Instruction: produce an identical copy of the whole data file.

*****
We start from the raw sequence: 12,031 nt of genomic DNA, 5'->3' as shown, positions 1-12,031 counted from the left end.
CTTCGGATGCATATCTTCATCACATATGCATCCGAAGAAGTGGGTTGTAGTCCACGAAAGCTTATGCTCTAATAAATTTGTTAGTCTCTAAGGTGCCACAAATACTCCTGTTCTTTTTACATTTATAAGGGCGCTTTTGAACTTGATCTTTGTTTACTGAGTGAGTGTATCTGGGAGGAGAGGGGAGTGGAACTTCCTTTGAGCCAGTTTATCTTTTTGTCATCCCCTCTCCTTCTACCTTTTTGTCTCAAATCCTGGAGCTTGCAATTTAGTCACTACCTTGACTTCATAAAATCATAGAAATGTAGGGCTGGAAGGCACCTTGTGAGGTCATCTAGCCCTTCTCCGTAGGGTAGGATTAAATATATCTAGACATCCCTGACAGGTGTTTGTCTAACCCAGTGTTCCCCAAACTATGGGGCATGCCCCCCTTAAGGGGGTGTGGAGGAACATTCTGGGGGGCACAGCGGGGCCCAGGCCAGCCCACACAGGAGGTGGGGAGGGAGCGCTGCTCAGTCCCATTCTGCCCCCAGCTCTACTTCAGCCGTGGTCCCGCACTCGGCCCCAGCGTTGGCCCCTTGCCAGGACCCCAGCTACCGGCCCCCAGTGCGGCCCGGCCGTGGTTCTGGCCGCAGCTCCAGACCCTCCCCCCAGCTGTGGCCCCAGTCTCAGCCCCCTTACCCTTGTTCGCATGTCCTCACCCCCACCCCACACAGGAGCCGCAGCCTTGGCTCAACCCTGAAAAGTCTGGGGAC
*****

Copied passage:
We start from the raw sequence: 12,031 nt of genomic DNA, 5'->3' as shown, positions 1-12,031 counted from the left end.
CTTCGGATGCATATCTTCATCACATATGCATCCGAAGAAGTGGGTTGTAGTCCACGAAAGCTTATGCTCTAATAAATTTGTTAGTCTCTAAGGTGCCACAAATACTCCTGTTCTTTTTACATTTATAAGGGCGCTTTTGAACTTGATCTTTGTTTACTGAGTGAGTGTATCTGGGAGGAGAGGGGAGTGGAACTTCCTTTGAGCCAGTTTATCTTTTTGTCATCCCCTCTCCTTCTACCTTTTTGTCTCAAATCCTGGAGCTTGCAATTTAGTCACTACCTTGACTTCATAAAATCATAGAAATGTAGGGCTGGAAGGCACCTTGTGAGGTCATCTAGCCCTTCTCCGTAGGGTAGGATTAAATATATCTAGACATCCCTGACAGGTGTTTGTCTAACCCAGTGTTCCCCAAACTATGGGGCATGCCCCCCTTAAGGGGGTGTGGAGGAACATTCTGGGGGGCACAGCGGGGCCCAGGCCAGCCCACACAGGAGGTGGGGAGGGAGCGCTGCTCAGTCCCATTCTGCCCCCAGCTCTACTTCAGCCGTGGTCCCGCACTCGGCCCCAGCGTTGGCCCCTTGCCAGGACCCCAGCTACCGGCCCCCAGTGCGGCCCGGCCGTGGTTCTGGCCGCAGCTCCAGACCCTCCCCCCAGCTGTGGCCCCAGTCTCAGCCCCCTTACCCTTGTTCGCATGTCCTCACCCCCACCCCACACAGGAGCCGCAGCCTTGGCTCAACCCTGAAAAGTCTGGGGAC